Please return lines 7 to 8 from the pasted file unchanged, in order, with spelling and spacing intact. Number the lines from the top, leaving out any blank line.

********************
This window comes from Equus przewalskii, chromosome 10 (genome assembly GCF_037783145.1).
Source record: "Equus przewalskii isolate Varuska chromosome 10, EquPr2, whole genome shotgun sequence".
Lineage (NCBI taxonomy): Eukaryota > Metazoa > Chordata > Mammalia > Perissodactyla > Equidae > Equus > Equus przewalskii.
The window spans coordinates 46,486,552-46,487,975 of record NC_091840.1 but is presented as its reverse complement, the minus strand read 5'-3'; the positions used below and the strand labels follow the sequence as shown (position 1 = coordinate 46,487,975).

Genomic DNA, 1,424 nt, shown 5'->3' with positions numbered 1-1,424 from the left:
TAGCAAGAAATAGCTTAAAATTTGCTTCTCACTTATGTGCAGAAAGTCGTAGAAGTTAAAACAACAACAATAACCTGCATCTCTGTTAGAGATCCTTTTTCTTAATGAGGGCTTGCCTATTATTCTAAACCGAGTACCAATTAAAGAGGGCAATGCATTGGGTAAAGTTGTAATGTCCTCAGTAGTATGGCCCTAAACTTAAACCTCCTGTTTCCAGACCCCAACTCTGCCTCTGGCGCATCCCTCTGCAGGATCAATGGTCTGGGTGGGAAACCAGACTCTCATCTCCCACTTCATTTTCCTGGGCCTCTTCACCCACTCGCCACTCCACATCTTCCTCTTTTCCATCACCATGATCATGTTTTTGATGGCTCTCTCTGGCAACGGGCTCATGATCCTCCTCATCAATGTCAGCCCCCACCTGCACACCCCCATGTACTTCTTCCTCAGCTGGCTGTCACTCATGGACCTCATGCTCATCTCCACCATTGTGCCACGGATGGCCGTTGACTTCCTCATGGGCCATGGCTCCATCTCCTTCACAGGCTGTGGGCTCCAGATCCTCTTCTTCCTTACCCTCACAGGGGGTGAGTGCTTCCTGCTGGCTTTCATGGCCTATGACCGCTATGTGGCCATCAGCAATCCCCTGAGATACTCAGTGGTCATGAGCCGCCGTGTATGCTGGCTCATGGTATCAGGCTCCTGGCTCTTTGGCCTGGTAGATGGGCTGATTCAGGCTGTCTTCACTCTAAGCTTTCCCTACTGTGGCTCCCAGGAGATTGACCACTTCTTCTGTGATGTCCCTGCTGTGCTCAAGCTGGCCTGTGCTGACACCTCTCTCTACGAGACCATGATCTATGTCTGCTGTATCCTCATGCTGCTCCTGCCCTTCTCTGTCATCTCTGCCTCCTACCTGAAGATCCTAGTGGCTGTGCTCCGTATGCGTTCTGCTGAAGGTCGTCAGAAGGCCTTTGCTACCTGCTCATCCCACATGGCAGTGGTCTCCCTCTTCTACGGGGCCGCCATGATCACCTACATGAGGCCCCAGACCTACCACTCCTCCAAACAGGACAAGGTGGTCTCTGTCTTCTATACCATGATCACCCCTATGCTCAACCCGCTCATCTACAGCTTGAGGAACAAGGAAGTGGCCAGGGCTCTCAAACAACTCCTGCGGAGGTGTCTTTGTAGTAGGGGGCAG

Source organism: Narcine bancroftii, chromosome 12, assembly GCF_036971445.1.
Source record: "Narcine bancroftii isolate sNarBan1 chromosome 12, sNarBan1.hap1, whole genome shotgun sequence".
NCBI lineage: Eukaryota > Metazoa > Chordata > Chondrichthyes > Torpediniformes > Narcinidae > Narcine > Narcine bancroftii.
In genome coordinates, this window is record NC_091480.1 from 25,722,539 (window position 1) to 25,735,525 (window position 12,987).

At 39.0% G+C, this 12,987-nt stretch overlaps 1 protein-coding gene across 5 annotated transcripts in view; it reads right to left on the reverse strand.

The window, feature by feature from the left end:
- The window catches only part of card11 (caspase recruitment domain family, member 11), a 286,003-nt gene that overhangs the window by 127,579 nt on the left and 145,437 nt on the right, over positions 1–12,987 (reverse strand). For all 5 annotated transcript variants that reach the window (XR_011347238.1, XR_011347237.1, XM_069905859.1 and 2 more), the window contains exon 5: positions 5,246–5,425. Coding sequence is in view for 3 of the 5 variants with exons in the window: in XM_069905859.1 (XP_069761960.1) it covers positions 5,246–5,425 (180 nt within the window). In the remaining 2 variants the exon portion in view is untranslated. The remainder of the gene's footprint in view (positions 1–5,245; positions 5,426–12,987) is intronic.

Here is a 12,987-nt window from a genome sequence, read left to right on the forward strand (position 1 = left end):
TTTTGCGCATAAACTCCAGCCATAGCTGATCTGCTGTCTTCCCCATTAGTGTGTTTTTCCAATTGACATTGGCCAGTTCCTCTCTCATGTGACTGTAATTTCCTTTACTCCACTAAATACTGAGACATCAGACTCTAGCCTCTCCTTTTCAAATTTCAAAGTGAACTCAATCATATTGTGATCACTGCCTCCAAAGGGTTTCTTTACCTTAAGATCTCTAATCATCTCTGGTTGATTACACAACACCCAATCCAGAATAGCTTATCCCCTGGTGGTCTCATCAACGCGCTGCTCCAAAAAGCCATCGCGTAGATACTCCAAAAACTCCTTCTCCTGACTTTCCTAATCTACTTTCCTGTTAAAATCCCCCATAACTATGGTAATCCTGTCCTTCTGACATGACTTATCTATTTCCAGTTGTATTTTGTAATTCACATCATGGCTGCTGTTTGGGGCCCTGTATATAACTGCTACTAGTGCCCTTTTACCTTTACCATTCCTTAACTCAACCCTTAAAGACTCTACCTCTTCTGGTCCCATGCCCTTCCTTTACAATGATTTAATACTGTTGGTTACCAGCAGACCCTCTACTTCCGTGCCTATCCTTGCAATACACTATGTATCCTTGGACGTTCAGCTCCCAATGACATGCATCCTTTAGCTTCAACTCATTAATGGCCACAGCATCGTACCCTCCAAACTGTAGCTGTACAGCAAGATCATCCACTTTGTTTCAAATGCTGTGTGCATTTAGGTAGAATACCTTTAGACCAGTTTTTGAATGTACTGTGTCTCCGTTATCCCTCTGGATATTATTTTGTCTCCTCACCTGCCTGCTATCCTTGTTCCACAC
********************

Source organism: Narcine bancroftii, chromosome 12, assembly GCF_036971445.1.
Source record: "Narcine bancroftii isolate sNarBan1 chromosome 12, sNarBan1.hap1, whole genome shotgun sequence".